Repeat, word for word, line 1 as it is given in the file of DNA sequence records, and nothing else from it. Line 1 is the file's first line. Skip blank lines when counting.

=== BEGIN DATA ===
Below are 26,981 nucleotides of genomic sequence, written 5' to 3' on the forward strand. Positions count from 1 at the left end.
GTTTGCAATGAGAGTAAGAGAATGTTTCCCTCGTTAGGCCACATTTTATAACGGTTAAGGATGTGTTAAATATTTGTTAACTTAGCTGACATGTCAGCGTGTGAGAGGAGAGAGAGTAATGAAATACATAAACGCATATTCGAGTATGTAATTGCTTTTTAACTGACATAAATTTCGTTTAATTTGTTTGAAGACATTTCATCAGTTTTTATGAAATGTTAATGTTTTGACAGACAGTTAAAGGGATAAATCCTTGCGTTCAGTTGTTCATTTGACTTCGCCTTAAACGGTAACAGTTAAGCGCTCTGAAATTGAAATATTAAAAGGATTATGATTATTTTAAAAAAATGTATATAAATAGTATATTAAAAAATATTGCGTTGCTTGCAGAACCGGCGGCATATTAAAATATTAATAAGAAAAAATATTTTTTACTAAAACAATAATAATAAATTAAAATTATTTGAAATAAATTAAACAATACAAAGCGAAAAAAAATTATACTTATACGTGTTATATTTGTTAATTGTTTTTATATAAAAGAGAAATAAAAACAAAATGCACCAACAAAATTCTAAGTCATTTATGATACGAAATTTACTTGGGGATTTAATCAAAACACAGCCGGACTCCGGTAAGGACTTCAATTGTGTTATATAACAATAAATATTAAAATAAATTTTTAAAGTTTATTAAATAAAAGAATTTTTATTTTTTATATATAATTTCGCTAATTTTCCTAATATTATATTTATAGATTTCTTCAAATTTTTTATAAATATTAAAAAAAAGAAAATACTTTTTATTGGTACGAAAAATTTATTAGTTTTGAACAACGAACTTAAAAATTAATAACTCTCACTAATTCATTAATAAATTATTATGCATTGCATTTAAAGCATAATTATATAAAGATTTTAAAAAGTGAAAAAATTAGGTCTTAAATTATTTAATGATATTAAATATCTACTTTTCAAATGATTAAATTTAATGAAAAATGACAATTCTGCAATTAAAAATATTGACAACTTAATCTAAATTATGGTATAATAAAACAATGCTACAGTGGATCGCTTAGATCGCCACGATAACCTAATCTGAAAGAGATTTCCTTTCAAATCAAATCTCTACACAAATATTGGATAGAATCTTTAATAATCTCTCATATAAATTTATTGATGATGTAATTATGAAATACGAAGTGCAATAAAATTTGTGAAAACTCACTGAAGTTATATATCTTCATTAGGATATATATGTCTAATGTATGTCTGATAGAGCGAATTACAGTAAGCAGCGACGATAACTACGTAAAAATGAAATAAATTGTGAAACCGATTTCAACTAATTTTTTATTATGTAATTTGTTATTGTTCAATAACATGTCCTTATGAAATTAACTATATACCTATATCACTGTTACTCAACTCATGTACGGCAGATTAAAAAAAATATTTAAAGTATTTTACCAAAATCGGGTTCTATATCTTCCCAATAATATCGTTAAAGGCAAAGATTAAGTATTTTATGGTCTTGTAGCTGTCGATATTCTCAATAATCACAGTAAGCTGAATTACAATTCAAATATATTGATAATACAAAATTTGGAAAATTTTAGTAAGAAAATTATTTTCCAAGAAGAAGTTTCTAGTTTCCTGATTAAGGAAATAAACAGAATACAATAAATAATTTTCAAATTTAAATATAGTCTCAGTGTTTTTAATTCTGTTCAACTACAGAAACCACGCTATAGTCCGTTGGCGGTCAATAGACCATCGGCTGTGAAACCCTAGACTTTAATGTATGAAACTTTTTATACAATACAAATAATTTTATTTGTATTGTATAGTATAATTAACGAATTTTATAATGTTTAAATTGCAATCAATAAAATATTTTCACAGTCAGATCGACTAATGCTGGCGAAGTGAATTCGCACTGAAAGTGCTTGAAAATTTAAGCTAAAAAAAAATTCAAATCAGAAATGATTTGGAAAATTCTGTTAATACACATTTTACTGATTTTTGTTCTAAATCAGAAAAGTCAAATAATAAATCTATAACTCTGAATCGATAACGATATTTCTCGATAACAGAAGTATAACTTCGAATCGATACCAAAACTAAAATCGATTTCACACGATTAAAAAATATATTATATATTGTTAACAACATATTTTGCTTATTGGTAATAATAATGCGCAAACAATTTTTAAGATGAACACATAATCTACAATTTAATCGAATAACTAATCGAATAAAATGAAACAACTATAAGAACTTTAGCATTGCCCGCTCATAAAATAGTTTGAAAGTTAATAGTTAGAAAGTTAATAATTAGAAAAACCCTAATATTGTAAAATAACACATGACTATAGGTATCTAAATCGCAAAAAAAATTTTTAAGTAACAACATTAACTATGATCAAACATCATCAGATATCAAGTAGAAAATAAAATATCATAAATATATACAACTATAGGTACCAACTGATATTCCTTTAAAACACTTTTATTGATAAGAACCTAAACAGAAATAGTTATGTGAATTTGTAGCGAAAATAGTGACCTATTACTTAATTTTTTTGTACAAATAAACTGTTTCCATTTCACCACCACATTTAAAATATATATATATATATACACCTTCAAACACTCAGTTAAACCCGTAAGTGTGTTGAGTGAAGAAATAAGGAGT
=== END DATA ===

Below are 26,981 nucleotides of genomic sequence, written 5' to 3' on the forward strand. Positions count from 1 at the left end.